Verhandelingen - Koninklijke Academie voor Geneeskunde van België vol:68 issue:3 pages:151-78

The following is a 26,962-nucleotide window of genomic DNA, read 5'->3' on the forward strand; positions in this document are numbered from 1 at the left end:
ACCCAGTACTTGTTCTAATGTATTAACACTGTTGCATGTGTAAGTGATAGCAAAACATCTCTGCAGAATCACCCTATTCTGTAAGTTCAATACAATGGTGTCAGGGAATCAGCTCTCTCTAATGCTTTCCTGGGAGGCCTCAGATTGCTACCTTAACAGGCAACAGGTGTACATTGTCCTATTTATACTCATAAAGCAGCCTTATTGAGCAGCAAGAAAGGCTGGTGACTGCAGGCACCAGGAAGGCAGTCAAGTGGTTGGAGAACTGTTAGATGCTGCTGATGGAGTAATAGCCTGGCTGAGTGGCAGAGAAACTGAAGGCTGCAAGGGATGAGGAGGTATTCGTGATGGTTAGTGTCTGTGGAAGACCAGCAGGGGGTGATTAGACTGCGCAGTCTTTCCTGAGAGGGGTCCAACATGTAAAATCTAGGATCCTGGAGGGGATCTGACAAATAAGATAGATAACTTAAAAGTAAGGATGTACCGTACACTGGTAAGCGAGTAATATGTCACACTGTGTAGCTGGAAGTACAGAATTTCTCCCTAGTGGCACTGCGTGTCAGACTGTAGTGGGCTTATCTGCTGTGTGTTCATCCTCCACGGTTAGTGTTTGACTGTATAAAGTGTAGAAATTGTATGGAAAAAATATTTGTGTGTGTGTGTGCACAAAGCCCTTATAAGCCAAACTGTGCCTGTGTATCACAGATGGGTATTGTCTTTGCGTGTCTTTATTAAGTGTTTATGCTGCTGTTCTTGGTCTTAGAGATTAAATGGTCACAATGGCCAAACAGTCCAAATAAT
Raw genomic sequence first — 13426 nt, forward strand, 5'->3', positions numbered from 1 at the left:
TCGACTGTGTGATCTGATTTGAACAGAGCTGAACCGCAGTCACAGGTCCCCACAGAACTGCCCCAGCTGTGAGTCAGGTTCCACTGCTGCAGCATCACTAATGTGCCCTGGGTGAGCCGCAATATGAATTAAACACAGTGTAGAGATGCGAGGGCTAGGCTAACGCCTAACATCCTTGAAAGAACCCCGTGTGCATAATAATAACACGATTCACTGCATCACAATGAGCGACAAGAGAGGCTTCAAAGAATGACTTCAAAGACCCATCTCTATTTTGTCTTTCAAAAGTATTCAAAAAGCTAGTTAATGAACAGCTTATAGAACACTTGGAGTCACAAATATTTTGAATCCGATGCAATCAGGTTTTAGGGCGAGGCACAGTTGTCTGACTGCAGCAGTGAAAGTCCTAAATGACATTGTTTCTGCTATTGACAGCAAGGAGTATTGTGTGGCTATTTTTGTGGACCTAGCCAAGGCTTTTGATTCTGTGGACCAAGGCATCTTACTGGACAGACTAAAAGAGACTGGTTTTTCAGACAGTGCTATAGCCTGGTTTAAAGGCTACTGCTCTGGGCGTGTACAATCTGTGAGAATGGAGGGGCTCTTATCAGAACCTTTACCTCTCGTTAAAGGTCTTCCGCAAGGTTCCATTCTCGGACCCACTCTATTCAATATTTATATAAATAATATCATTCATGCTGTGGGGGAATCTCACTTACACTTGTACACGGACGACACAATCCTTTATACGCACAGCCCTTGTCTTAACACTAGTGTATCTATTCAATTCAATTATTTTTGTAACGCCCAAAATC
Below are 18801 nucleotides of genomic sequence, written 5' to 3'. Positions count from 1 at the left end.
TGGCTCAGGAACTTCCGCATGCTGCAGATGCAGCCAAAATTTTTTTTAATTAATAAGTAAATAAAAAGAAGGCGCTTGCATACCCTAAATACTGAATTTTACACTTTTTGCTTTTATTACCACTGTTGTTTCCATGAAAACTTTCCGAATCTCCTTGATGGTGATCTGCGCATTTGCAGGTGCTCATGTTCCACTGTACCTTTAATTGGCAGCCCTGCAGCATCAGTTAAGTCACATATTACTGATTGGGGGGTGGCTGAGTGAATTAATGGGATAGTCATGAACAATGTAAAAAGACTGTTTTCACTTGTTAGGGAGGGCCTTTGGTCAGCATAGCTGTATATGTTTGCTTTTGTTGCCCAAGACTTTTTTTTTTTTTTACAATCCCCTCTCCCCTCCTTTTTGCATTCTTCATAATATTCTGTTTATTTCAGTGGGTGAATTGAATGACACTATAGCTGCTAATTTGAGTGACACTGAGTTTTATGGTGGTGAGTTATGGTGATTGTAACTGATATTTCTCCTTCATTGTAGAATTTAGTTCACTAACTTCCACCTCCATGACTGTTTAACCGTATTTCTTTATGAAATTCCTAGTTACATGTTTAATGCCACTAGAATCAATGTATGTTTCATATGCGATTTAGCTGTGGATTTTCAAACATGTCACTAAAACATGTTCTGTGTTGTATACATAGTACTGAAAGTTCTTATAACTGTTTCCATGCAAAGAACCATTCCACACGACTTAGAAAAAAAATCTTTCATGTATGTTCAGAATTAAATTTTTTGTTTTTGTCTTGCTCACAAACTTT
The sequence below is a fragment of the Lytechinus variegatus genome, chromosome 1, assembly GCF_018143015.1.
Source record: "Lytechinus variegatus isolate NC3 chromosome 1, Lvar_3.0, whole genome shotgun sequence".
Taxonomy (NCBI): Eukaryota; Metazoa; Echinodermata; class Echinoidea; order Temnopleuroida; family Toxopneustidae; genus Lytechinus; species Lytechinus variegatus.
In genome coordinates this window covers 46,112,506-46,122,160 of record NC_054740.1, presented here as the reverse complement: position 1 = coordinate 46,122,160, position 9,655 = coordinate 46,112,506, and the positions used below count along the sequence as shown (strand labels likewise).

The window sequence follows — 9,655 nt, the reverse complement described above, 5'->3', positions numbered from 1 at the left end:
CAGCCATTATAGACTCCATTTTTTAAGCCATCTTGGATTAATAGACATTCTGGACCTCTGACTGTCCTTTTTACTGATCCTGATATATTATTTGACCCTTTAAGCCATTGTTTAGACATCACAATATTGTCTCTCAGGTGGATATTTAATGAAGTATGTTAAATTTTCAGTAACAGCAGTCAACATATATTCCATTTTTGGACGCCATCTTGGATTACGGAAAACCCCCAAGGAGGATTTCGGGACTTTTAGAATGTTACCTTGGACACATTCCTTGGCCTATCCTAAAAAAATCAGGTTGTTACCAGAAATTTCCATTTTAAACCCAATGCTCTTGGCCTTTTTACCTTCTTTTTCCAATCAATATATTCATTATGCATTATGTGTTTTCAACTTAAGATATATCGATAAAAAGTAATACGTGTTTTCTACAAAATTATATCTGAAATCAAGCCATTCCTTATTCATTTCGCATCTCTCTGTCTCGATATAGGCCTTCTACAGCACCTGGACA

Up until now, most pathophysiological concepts about gastroesophageal reflux derived from measurement of esophageal pH. However, pH monitoring does not detect all gastroesophageal reflux events, particularly when little or no acid is present in the refluxate. Esophageal impedance measurements made possible to detect and quantify all types of reflux i.e. acid, weakly acidic and non-acid reflux and to characterize the air-liquid composition of the refluxate. This new tool stimulated us to re-examine different aspects of the pathophysiology of GERD, but considering all gastroesophageal reflux events rather than only acid reflux. In this text we first analyzed gastric factors and the impact of gastric emptying on the characteristics of the refluxate. We then foccussed on the antirreflux barrier at the gastro-esophageal junction and we analysed the patterns of air and liquid reflux during transient lower esophageal sphincter relaxations (TLESRs), the most frequent mechanism for reflux in patients with GERD. With failure of the antireflux barrier, reflux occurs and we discussed in detail the air-liquid patterns, composition and proximal extent of the refluxate in normal subjects and patients with GERD both in resting and ambulatory conditions. The volume and chemical clearance mechanisms triggered after acid and non-acid reflux were characterized. The effect of esophagitis or Barrett's mucosa on electrical conductivity and impedance was analyzed as an expression of mucosal damage and increased ionic permeability. We discussed the role of non acid and gas reflux in esophageal and extraesophageal symptoms in patients with GERD. We believe that better understanding of the pathophysiology of GERD can help to characterize the relationship between gastroesophageal reflux and symptoms; the factors that determine esophageal and extraesophageal mucosal damage and/or eventual carcinogenesis related to reflux and to provide a tailored treatment to each patient targeting the individual pathophysiological defect.